Posts from ‘Lincoln’
As Collectible Automobile Editor-in-Chief John Biel has pointed out, a good number of vintage car ads were staged alongside swimming pools. As a swimmer, I appreciate the positive association between aquatic fun and cool new cars. But pools aren’t the only bodies of water automakers liked to feature in their advertising.
Fun fact: Most car dealers pay a small amount into a regional advertising fund for each vehicle they sell. That money is spent on ads and promotions tailored to reach would-be car shoppers in a given area. In many cases, manufacturers contribute additional cash to the fund. And, depending on the franchise, some of that money may be spent by the dealer on store-specific ads.
What price luxury? If you were shopping for a new car in 1955, that number was approximately $3000. It was around that dollar amount that the vehicles we might now describe as premium starting kicking in.
Whether you drive a car, need a car, or just occasionally bum a ride with friends, you’ve come to the right place. Join the editors of Consumer Guide Automotive as they break down everything that’s going on in the auto world. New-car reviews, shopping tips, driving green, electric cars, classic cars, and plenty of great guests. This is the Consumer Guide Car Stuff Podcast.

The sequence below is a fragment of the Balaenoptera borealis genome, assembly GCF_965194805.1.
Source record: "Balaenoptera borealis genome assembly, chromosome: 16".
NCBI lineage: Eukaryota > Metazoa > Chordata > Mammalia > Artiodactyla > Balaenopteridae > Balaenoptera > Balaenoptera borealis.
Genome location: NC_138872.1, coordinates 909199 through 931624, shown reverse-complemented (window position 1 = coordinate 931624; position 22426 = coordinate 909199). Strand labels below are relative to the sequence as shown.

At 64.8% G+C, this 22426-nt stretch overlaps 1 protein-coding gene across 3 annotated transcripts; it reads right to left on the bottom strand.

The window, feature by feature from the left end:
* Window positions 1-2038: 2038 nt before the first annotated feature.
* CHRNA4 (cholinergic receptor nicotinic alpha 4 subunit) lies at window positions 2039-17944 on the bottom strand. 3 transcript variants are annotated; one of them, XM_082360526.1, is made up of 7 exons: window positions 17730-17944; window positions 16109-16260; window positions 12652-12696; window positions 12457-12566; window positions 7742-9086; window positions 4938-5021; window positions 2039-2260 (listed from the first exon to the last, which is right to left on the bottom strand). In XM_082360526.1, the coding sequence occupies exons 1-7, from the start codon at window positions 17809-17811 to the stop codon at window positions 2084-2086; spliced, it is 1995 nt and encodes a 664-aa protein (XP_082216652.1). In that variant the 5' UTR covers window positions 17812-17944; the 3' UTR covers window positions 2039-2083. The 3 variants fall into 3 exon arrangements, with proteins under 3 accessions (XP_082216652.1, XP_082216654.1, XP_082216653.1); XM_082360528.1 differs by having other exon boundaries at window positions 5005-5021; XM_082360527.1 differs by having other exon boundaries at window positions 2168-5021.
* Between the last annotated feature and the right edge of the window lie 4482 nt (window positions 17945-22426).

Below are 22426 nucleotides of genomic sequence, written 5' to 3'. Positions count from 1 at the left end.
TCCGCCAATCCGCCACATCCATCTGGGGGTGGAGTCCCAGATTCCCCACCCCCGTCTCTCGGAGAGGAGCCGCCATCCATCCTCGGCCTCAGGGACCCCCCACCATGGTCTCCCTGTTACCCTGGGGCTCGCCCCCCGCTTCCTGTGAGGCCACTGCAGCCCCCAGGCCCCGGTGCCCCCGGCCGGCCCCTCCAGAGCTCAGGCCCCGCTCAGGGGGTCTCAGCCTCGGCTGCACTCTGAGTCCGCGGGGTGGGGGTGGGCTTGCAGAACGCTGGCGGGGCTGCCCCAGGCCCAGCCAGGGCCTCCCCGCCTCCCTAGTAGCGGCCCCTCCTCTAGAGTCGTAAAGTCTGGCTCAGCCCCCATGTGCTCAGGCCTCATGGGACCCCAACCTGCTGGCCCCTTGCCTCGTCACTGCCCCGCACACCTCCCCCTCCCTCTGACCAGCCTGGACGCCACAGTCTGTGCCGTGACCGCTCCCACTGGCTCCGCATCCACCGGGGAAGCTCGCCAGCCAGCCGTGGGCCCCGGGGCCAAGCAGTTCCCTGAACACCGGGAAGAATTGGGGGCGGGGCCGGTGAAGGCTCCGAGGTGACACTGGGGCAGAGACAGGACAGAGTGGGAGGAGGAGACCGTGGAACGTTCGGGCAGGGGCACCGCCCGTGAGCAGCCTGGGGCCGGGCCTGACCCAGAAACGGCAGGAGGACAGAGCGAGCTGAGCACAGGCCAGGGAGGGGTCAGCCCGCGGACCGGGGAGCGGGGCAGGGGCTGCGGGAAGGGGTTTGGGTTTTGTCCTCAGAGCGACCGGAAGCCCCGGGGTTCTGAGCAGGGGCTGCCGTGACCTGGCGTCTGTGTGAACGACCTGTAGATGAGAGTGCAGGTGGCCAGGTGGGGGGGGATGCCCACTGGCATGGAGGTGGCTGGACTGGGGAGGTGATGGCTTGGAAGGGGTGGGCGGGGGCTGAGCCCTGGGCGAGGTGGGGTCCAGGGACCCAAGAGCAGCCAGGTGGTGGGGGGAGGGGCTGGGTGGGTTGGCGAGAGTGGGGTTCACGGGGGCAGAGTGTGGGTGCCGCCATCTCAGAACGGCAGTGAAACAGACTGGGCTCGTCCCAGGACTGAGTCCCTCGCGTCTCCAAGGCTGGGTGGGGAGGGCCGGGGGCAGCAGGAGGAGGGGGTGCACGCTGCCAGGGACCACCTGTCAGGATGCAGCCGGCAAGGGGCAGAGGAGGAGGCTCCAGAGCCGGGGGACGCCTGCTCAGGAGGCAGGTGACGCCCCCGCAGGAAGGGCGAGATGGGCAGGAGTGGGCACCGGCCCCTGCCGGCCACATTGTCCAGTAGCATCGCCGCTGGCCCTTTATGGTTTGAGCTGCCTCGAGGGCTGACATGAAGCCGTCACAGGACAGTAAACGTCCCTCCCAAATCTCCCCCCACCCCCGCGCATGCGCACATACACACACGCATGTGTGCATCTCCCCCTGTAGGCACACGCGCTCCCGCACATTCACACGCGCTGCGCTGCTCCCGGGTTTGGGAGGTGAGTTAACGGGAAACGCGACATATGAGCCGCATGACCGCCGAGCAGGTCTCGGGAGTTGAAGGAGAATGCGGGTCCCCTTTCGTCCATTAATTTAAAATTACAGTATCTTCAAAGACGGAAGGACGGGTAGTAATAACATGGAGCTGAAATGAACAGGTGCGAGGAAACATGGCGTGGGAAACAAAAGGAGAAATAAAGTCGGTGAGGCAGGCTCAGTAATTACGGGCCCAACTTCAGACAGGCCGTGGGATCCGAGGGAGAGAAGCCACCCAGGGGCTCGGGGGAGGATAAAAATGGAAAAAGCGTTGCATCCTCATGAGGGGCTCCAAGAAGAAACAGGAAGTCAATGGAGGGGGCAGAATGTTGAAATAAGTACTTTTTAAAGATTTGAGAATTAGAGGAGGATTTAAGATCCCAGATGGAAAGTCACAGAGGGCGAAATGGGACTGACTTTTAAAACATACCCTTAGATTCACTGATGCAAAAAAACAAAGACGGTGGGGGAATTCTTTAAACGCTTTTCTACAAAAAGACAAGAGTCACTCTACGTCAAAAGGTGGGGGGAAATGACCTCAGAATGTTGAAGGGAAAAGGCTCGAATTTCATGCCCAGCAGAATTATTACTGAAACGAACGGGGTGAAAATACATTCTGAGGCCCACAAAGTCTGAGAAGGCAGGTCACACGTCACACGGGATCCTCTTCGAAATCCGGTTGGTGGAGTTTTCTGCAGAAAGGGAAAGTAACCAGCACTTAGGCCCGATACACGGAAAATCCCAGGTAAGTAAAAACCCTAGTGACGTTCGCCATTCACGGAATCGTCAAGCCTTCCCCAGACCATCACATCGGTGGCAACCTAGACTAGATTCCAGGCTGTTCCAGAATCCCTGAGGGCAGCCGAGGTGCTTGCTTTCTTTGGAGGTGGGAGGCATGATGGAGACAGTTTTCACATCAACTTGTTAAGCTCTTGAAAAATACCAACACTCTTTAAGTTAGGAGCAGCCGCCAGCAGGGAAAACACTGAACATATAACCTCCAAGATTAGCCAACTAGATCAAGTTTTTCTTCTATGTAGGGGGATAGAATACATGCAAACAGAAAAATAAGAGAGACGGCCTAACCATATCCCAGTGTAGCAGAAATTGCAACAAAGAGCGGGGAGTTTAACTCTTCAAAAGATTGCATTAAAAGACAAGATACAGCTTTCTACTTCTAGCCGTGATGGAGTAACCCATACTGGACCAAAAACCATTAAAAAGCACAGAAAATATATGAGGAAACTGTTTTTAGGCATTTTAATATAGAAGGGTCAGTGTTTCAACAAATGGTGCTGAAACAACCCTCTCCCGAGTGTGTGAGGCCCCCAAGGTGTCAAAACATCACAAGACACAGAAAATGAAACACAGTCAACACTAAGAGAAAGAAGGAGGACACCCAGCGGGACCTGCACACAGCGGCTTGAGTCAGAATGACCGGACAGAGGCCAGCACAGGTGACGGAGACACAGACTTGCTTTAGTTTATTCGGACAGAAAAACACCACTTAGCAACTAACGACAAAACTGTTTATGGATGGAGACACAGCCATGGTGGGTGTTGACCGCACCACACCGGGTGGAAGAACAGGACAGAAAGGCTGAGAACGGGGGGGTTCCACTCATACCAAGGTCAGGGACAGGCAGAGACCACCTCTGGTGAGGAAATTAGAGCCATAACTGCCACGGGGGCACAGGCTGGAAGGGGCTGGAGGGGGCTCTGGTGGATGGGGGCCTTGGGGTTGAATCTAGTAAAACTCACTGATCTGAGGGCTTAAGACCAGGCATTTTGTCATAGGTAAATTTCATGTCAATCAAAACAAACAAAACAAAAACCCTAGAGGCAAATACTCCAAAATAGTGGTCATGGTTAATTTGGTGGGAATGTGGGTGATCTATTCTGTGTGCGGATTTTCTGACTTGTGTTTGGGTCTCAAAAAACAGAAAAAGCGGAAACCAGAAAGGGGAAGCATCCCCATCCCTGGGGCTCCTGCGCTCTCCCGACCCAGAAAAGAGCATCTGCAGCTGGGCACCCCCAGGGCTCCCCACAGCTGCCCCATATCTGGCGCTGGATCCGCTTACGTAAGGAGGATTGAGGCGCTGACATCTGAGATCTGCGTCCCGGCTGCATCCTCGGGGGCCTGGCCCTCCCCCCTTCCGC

It saddens us to say it, but the luxury coupe is all but dead. While BMW and Mercedes-Benz still sell a few midsize and large 2-door cars, Cadillac and Lincoln do not. Lexus does sell the impressive LC, but that car is expensive, and it’s really more of a sports car than a luxury coupe in the sense we’re discussing here.